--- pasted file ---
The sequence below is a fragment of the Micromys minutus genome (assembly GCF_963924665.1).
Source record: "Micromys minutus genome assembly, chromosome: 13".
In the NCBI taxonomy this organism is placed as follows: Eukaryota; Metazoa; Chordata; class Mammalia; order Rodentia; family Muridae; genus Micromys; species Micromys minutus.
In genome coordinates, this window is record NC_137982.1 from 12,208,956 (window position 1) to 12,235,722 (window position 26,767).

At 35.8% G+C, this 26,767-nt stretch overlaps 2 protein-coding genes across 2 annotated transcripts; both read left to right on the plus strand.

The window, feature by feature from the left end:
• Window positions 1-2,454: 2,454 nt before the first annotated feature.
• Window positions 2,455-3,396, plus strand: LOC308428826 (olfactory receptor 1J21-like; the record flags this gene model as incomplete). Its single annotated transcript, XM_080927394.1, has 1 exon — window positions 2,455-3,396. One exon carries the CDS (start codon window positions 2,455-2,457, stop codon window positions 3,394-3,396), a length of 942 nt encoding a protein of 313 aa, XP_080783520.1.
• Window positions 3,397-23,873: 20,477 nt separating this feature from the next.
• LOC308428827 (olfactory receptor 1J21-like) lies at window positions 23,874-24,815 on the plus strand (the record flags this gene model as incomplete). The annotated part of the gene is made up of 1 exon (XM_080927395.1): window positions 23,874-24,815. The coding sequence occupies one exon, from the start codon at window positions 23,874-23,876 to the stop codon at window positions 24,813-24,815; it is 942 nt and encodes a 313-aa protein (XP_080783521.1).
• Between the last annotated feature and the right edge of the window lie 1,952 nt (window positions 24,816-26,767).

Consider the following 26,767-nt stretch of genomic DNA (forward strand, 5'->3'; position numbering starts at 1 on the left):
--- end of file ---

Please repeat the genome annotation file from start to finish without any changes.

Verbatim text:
The sequence below is a fragment of the Micromys minutus genome (assembly GCF_963924665.1).
Source record: "Micromys minutus genome assembly, chromosome: 13".
In the NCBI taxonomy this organism is placed as follows: Eukaryota; Metazoa; Chordata; class Mammalia; order Rodentia; family Muridae; genus Micromys; species Micromys minutus.
In genome coordinates, this window is record NC_137982.1 from 12,208,956 (window position 1) to 12,235,722 (window position 26,767).

At 35.8% G+C, this 26,767-nt stretch overlaps 2 protein-coding genes across 2 annotated transcripts; both read left to right on the plus strand.

The window, feature by feature from the left end:
• Window positions 1-2,454: 2,454 nt before the first annotated feature.
• Window positions 2,455-3,396, plus strand: LOC308428826 (olfactory receptor 1J21-like; the record flags this gene model as incomplete). Its single annotated transcript, XM_080927394.1, has 1 exon — window positions 2,455-3,396. One exon carries the CDS (start codon window positions 2,455-2,457, stop codon window positions 3,394-3,396), a length of 942 nt encoding a protein of 313 aa, XP_080783520.1.
• Window positions 3,397-23,873: 20,477 nt separating this feature from the next.
• LOC308428827 (olfactory receptor 1J21-like) lies at window positions 23,874-24,815 on the plus strand (the record flags this gene model as incomplete). The annotated part of the gene is made up of 1 exon (XM_080927395.1): window positions 23,874-24,815. The coding sequence occupies one exon, from the start codon at window positions 23,874-23,876 to the stop codon at window positions 24,813-24,815; it is 942 nt and encodes a 313-aa protein (XP_080783521.1).
• Between the last annotated feature and the right edge of the window lie 1,952 nt (window positions 24,816-26,767).

Consider the following 26,767-nt stretch of genomic DNA (forward strand, 5'->3'; position numbering starts at 1 on the left):